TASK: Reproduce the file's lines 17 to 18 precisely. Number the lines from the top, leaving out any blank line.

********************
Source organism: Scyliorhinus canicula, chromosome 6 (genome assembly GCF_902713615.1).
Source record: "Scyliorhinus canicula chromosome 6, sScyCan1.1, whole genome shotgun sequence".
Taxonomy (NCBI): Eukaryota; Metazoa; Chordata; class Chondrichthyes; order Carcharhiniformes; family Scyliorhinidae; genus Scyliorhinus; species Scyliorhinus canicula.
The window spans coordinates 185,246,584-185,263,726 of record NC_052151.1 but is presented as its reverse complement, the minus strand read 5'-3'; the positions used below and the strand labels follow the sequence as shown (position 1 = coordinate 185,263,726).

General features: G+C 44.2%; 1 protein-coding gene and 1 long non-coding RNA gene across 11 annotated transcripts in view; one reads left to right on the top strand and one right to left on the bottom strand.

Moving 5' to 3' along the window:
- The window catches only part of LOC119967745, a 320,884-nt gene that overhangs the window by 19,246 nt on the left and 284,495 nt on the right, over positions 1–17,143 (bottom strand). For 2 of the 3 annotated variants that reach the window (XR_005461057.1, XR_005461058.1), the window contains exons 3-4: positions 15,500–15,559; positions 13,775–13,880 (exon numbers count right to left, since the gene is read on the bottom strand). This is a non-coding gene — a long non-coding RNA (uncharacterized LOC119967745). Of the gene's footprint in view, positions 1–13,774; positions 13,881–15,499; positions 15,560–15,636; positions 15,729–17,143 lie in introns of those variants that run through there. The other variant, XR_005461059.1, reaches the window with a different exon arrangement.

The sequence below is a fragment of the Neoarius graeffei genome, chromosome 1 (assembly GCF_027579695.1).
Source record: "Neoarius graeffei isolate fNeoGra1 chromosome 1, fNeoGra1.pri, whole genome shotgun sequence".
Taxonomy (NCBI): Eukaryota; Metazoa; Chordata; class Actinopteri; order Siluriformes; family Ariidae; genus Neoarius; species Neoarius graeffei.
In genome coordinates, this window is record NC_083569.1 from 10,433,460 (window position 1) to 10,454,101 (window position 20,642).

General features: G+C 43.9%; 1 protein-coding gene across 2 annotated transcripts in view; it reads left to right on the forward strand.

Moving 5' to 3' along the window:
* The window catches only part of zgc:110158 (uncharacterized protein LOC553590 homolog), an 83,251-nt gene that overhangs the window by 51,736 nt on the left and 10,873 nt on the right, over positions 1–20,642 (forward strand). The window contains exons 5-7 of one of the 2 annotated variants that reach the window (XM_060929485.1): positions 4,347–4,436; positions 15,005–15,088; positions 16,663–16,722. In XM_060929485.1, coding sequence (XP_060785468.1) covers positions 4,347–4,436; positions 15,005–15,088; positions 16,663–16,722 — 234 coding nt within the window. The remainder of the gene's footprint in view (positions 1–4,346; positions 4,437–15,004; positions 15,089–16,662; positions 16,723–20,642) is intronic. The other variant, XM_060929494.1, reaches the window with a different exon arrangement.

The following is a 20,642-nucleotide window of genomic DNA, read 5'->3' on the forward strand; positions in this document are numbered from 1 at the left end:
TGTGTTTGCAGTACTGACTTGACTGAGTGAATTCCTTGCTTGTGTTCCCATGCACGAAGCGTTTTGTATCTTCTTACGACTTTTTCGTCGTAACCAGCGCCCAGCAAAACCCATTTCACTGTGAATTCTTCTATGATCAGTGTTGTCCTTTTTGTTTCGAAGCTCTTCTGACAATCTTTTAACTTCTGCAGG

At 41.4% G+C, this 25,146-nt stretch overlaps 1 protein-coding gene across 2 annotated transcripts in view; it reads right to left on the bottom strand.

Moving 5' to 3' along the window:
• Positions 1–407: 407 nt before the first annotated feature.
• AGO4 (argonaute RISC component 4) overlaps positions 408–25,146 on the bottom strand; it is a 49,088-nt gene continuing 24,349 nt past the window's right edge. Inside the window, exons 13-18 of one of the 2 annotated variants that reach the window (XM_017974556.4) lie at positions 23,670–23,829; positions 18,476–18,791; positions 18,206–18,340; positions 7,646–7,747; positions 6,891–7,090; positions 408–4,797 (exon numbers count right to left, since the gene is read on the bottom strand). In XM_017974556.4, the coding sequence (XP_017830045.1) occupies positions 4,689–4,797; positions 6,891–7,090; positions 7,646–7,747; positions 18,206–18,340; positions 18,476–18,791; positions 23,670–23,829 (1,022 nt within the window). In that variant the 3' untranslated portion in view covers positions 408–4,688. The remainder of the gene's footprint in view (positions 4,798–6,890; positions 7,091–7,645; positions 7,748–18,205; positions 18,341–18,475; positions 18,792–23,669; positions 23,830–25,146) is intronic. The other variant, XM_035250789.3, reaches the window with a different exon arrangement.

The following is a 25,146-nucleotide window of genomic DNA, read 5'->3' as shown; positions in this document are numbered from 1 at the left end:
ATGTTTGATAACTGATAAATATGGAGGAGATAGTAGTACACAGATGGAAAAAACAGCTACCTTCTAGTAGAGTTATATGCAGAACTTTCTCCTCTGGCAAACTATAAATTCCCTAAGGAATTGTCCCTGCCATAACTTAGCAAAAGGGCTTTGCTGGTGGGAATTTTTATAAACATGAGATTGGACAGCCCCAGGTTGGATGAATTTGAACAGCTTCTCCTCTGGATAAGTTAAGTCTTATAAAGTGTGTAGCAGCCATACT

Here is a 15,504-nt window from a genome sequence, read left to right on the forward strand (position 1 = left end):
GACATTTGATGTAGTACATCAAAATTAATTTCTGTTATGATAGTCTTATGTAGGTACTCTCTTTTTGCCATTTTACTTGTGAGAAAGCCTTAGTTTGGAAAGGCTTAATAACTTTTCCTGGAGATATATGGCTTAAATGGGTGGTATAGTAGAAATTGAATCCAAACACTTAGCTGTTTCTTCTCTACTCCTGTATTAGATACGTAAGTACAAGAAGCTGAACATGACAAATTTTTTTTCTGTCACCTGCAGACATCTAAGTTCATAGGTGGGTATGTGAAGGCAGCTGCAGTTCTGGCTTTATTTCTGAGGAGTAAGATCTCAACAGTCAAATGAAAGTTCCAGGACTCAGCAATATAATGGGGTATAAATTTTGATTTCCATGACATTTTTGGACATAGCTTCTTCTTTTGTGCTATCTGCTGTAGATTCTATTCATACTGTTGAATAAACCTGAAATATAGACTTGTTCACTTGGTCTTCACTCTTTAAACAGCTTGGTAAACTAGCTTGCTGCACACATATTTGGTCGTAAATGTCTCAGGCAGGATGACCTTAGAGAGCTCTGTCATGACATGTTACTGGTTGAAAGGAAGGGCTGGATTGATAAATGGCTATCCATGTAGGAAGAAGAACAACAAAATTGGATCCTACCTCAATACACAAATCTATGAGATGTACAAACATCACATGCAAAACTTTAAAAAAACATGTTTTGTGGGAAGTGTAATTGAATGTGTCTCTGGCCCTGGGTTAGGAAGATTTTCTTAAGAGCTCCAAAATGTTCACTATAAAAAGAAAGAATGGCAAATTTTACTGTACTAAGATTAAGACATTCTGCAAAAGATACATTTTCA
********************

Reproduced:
At 41.4% G+C, this 25,146-nt stretch overlaps 1 protein-coding gene across 2 annotated transcripts in view; it reads right to left on the bottom strand.

Moving 5' to 3' along the window: